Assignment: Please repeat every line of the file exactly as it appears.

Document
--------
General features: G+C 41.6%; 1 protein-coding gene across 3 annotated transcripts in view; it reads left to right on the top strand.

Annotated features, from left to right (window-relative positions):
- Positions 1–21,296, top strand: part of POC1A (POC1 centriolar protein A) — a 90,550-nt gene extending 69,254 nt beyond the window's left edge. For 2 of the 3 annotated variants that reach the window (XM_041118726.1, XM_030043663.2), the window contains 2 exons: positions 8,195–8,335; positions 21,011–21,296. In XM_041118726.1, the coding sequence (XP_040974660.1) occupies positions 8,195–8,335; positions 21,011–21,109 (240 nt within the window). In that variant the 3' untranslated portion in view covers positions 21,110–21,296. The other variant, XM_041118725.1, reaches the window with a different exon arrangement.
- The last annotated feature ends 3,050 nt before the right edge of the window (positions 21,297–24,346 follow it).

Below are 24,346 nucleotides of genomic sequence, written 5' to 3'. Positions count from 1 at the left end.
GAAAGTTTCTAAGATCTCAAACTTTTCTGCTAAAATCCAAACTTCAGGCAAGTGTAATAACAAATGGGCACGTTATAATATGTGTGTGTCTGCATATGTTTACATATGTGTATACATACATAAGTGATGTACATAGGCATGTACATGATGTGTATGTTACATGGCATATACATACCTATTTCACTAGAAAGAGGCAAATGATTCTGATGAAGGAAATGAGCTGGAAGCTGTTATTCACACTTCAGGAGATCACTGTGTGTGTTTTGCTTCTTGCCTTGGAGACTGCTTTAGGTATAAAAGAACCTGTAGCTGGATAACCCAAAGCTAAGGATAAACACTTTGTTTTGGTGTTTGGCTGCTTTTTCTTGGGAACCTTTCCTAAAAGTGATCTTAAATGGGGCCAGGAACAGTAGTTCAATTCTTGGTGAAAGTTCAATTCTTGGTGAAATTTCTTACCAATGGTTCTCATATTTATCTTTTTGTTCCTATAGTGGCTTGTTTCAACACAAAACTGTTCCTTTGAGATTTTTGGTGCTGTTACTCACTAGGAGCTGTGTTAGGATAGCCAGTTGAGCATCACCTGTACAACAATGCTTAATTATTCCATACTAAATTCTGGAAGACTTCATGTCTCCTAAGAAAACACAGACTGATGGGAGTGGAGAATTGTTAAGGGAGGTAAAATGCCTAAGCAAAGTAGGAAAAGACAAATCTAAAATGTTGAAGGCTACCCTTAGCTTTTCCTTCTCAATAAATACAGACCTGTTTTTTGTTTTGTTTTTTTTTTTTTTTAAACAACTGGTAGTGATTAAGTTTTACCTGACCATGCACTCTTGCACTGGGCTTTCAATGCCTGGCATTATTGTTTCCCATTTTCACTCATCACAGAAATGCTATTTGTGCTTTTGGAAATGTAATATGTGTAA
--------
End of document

General features: G+C 41.6%; 1 protein-coding gene across 3 annotated transcripts in view; it reads left to right on the top strand.

Annotated features, from left to right (window-relative positions):
- Positions 1–21,296, top strand: part of POC1A (POC1 centriolar protein A) — a 90,550-nt gene extending 69,254 nt beyond the window's left edge. For 2 of the 3 annotated variants that reach the window (XM_041118726.1, XM_030043663.2), the window contains 2 exons: positions 8,195–8,335; positions 21,011–21,296. In XM_041118726.1, the coding sequence (XP_040974660.1) occupies positions 8,195–8,335; positions 21,011–21,109 (240 nt within the window). In that variant the 3' untranslated portion in view covers positions 21,110–21,296. The other variant, XM_041118725.1, reaches the window with a different exon arrangement.
- The last annotated feature ends 3,050 nt before the right edge of the window (positions 21,297–24,346 follow it).

Below are 24,346 nucleotides of genomic sequence, written 5' to 3'. Positions count from 1 at the left end.
GAAAGTTTCTAAGATCTCAAACTTTTCTGCTAAAATCCAAACTTCAGGCAAGTGTAATAACAAATGGGCACGTTATAATATGTGTGTGTCTGCATATGTTTACATATGTGTATACATACATAAGTGATGTACATAGGCATGTACATGATGTGTATGTTACATGGCATATACATACCTATTTCACTAGAAAGAGGCAAATGATTCTGATGAAGGAAATGAGCTGGAAGCTGTTATTCACACTTCAGGAGATCACTGTGTGTGTTTTGCTTCTTGCCTTGGAGACTGCTTTAGGTATAAAAGAACCTGTAGCTGGATAACCCAAAGCTAAGGATAAACACTTTGTTTTGGTGTTTGGCTGCTTTTTCTTGGGAACCTTTCCTAAAAGTGATCTTAAATGGGGCCAGGAACAGTAGTTCAATTCTTGGTGAAAGTTCAATTCTTGGTGAAATTTCTTACCAATGGTTCTCATATTTATCTTTTTGTTCCTATAGTGGCTTGTTTCAACACAAAACTGTTCCTTTGAGATTTTTGGTGCTGTTACTCACTAGGAGCTGTGTTAGGATAGCCAGTTGAGCATCACCTGTACAACAATGCTTAATTATTCCATACTAAATTCTGGAAGACTTCATGTCTCCTAAGAAAACACAGACTGATGGGAGTGGAGAATTGTTAAGGGAGGTAAAATGCCTAAGCAAAGTAGGAAAAGACAAATCTAAAATGTTGAAGGCTACCCTTAGCTTTTCCTTCTCAATAAATACAGACCTGTTTTTTGTTTTGTTTTTTTTTTTTTTTAAACAACTGGTAGTGATTAAGTTTTACCTGACCATGCACTCTTGCACTGGGCTTTCAATGCCTGGCATTATTGTTTCCCATTTTCACTCATCACAGAAATGCTATTTGTGCTTTTGGAAATGTAATATGTGTAA